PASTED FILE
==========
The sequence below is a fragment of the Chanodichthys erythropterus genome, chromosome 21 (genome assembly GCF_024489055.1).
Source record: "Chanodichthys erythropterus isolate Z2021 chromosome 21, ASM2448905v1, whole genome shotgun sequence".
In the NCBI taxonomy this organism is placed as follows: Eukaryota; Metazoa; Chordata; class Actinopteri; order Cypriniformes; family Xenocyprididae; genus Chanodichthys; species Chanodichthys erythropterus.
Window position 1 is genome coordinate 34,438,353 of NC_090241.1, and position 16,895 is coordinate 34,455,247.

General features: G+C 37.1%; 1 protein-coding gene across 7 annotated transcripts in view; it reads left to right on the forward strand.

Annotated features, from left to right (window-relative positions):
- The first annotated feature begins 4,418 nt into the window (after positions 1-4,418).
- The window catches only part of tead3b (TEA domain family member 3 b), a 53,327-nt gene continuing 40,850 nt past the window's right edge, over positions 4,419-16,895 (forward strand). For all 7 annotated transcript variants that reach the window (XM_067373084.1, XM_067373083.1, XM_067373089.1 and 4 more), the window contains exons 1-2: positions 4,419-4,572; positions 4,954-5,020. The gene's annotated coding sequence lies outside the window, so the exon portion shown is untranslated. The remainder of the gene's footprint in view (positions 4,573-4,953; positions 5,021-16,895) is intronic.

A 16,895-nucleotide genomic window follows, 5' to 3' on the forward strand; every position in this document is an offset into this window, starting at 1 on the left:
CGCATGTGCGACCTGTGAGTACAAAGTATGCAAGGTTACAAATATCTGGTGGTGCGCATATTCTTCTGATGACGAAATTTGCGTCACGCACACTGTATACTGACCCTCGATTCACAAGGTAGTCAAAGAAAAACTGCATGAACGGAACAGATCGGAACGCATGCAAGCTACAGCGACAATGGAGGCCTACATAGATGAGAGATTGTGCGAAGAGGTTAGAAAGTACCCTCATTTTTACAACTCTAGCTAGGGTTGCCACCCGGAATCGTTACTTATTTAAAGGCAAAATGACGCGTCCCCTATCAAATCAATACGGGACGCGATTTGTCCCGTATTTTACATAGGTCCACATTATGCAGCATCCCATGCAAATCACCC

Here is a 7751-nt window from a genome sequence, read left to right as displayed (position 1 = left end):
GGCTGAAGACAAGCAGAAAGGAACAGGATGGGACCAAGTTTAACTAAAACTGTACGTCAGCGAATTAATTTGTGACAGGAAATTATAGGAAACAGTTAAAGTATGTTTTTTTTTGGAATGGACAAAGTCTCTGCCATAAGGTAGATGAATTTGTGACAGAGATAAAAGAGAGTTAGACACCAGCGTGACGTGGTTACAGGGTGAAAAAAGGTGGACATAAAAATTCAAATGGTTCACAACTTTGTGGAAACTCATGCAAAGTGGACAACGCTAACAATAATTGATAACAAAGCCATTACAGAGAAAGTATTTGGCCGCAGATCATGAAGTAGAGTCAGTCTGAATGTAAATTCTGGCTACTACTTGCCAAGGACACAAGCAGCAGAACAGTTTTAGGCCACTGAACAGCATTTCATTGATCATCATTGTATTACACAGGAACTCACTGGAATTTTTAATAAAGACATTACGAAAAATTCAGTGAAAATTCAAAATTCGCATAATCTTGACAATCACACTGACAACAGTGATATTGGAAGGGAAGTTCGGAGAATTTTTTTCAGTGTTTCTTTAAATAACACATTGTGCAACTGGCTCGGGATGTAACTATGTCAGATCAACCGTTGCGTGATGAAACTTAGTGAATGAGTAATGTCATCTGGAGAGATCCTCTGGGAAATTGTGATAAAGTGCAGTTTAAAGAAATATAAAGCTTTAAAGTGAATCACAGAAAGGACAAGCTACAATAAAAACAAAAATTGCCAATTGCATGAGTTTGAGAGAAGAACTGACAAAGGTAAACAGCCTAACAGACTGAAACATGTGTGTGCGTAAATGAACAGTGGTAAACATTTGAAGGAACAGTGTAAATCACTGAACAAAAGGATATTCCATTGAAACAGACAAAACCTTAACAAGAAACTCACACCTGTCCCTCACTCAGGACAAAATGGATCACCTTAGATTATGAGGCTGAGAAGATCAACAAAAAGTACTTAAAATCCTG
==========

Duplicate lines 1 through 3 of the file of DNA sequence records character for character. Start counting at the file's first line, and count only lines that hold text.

The sequence below is a fragment of the Chanodichthys erythropterus genome, chromosome 21 (genome assembly GCF_024489055.1).
Source record: "Chanodichthys erythropterus isolate Z2021 chromosome 21, ASM2448905v1, whole genome shotgun sequence".
In the NCBI taxonomy this organism is placed as follows: Eukaryota; Metazoa; Chordata; class Actinopteri; order Cypriniformes; family Xenocyprididae; genus Chanodichthys; species Chanodichthys erythropterus.